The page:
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Publication numberUS7155637 B2
Publication typeGrant
Application numberUS 10/425,410
Publication dateDec 26, 2006
Filing dateApr 29, 2003
Priority dateJan 31, 2003
Fee statusPaid
Also published asEP1447814A1, EP1447814B1, US20040153793
Publication number10425410, 425410, US 7155637 B2, US 7155637B2, US-B2-7155637, US7155637 B2, US7155637B2
InventorsJames Michael Jarboe, Jr., Nathan Weyer Wright, Nicholas Henry Schutt, Van Ho
Original AssigneeTexas Instruments Incorporated
Export CitationBiBTeX, EndNote, RefMan
External Links: USPTO, USPTO Assignment, Espacenet
Method and apparatus for testing embedded memory on devices with multiple processor cores
US 7155637 B2
Abstract
The disclosed method and apparatus enables the testing of multiple embedded memory arrays associated with multiple processor cores on a single computer chip. According to one aspect, the disclosed method and apparatus identifies certain rows and columns within each of the embedded memory arrays that need to be disabled and also identifies certain redundant rows and columns in the embedded memory array to be activated. According to another aspect, the disclosed method and apparatus generates a map indicating where each of the memory failures occurs in each embedded memory array. If the testing process determines that the embedded memory array cannot be repaired, then a signal is provided directly to an external testing device indicating that the embedded memory array is non-repairable. Similarly, if the testing process determines that the failures in the embedded memory array can be repaired, then a signal is provided directly to an external testing apparatus indicating that the embedded memory array is repairable. Lastly, if no failures are found in an embedded memory array, then a signal is provided to an external testing apparatus indicating that the embedded memory array contains no failures. Based upon these status signals, the external testing device can determine which set of data (i.e., repair data and/or failure map data) to off-load from each embedded memory array and which sets of data to disregard, thereby reducing the memory test time for a device. Another aspect of the disclosed method and apparatus is a data flow control unit that controls the flow of input and output data to each of the embedded memory arrays. This device broadcasts the test program to each of the embedded memory arrays at the same time thereby enabling the simultaneous testing of multiple embedded memory arrays. Yet another aspect of the disclosed method and apparatus is a shorthand notation for indicating where memory failures occur within an embedded memory array.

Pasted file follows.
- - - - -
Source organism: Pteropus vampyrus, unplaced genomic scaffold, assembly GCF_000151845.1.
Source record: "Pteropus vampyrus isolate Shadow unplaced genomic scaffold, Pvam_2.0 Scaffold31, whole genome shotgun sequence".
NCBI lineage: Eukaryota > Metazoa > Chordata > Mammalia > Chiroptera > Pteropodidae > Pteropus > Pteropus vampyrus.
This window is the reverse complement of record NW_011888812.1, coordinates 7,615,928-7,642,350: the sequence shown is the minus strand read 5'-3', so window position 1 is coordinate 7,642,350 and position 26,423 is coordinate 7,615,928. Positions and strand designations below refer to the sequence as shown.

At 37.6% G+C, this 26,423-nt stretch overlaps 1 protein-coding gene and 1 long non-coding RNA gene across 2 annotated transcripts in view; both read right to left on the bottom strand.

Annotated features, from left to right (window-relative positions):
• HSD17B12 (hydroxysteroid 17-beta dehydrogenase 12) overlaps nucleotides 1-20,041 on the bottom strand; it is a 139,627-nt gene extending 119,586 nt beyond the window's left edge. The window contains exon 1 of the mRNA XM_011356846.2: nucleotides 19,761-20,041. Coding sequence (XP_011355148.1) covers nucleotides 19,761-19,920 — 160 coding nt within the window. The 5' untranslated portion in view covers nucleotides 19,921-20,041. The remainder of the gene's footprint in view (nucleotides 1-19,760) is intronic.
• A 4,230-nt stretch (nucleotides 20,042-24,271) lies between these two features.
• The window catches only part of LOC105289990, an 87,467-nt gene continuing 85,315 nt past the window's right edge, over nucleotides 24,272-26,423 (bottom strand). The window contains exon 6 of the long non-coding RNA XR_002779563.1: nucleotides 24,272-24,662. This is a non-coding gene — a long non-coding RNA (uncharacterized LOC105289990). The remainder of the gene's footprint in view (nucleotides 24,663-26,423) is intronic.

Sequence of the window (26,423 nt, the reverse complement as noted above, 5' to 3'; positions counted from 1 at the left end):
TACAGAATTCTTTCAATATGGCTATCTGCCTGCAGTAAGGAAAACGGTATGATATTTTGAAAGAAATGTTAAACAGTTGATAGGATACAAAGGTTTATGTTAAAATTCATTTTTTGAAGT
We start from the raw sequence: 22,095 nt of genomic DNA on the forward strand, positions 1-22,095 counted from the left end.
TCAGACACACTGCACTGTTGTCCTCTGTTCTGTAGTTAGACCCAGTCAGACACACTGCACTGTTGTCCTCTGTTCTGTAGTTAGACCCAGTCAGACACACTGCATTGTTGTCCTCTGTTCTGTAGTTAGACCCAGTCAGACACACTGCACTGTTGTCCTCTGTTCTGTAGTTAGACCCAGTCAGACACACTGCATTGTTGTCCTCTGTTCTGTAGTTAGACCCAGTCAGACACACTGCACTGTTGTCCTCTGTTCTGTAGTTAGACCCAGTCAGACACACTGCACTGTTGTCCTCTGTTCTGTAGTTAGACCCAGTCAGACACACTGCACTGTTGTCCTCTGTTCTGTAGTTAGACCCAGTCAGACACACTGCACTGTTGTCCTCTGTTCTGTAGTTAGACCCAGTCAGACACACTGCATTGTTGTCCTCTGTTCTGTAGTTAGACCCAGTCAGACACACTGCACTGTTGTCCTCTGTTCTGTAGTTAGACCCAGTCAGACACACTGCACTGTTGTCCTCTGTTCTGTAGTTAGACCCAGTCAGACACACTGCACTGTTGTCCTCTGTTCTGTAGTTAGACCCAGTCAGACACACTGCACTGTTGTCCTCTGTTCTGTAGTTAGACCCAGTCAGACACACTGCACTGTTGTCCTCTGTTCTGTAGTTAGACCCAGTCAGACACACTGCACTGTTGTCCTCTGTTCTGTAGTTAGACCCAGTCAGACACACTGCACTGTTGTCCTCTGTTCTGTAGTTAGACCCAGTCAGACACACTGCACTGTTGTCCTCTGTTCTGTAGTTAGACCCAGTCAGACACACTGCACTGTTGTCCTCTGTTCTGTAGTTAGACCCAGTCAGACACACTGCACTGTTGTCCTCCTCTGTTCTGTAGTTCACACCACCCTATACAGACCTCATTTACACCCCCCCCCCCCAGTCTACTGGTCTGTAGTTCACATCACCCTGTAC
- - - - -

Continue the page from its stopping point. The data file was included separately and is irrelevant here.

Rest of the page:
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Claims(15)
1. A method for testing a plurality of embedded memory sites resident on a computer chip, wherein each of the embedded memory sites is associated with a computer processor of a plurality of computer processors also resident on the computer chip, the method comprising:
receiving a test program at a data flow controller resident on the computer chip;
broadcasting the test program to each of the plurality of embedded memory sites on the computer chip;
executing the test program at each of computer processors, wherein the test program determines a pass, fail, or repair status of a memory site, and generates a repair solution for each of the memory sites whose status is repair;
providing a memory status indicator corresponding to each of the memory sites wherein the memory status indicator indicates a pass, fail, or repair status of the memory sites;
for each of the memory sites indicating a repair status, retrieving a first block of memory corresponding to the repair solution for the memory sites; and
providing each of the retrieved first blocks of memory corresponding to each of the repair solutions to a testing device.
2. A method according to claim 1, wherein executing the test program further comprises generating a map of the failing memory locations for each of the memory sites indicating a fail or repair status, the method further comprising:
for each of the memory sites indicating a repair or fail status, retrieving a second block of memory corresponding to the map of failing memory locations; and
providing each of the retrieved second blocks of memory corresponding to each of the maps of failing memory locations to an external device for testing.
3. A method according to claim 2, wherein the process of executing the test program comprises:
executing a first portion of the test program at each of the computer processors, wherein the first portion of the test program performs a go/no-go test on each of the memory blocks in a corresponding embedded memory site;
if at least three memory blocks are found to pass the go/no-go test at an embedded memory site, then performing the following at a corresponding memory site:
executing a second portion of the test program at a corresponding computer processor, wherein the second portion of the test program determines a pass, fail, or repair status of a corresponding memory site;